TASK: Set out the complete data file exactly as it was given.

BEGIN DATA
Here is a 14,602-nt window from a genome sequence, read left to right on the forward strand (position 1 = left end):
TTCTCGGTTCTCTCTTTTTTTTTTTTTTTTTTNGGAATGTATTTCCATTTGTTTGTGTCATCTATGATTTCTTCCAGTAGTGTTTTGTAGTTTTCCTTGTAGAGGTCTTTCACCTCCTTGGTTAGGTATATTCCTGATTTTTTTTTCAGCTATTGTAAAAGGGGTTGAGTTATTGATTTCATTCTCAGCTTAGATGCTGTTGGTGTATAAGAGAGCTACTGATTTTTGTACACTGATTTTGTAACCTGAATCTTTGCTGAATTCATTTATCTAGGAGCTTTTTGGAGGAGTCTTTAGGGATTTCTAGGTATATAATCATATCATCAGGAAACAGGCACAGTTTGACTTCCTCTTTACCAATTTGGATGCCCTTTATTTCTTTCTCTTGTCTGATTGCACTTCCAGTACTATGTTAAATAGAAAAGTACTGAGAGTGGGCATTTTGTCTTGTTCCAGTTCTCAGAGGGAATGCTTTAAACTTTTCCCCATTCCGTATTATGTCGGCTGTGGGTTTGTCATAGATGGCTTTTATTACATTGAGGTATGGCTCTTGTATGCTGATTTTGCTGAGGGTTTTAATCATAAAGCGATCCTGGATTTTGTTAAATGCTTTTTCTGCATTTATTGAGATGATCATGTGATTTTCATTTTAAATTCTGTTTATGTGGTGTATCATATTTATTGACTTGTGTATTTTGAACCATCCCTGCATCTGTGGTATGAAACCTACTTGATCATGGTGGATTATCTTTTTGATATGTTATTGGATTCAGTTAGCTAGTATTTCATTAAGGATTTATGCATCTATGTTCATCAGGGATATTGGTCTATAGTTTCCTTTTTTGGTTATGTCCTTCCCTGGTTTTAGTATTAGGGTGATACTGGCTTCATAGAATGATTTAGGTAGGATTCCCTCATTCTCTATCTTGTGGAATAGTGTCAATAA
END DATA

Here is a 14,602-nt window from a genome sequence, read left to right on the forward strand (position 1 = left end):
TTCTCGGTTCTCTCTTTTTTTTTTTTTTTTTTNGGAATGTATTTCCATTTGTTTGTGTCATCTATGATTTCTTCCAGTAGTGTTTTGTAGTTTTCCTTGTAGAGGTCTTTCACCTCCTTGGTTAGGTATATTCCTGATTTTTTTTTCAGCTATTGTAAAAGGGGTTGAGTTATTGATTTCATTCTCAGCTTAGATGCTGTTGGTGTATAAGAGAGCTACTGATTTTTGTACACTGATTTTGTAACCTGAATCTTTGCTGAATTCATTTATCTAGGAGCTTTTTGGAGGAGTCTTTAGGGATTTCTAGGTATATAATCATATCATCAGGAAACAGGCACAGTTTGACTTCCTCTTTACCAATTTGGATGCCCTTTATTTCTTTCTCTTGTCTGATTGCACTTCCAGTACTATGTTAAATAGAAAAGTACTGAGAGTGGGCATTTTGTCTTGTTCCAGTTCTCAGAGGGAATGCTTTAAACTTTTCCCCATTCCGTATTATGTCGGCTGTGGGTTTGTCATAGATGGCTTTTATTACATTGAGGTATGGCTCTTGTATGCTGATTTTGCTGAGGGTTTTAATCATAAAGCGATCCTGGATTTTGTTAAATGCTTTTTCTGCATTTATTGAGATGATCATGTGATTTTCATTTTAAATTCTGTTTATGTGGTGTATCATATTTATTGACTTGTGTATTTTGAACCATCCCTGCATCTGTGGTATGAAACCTACTTGATCATGGTGGATTATCTTTTTGATATGTTATTGGATTCAGTTAGCTAGTATTTCATTAAGGATTTATGCATCTATGTTCATCAGGGATATTGGTCTATAGTTTCCTTTTTTGGTTATGTCCTTCCCTGGTTTTAGTATTAGGGTGATACTGGCTTCATAGAATGATTTAGGTAGGATTCCCTCATTCTCTATCTTGTGGAATAGTGTCAATAA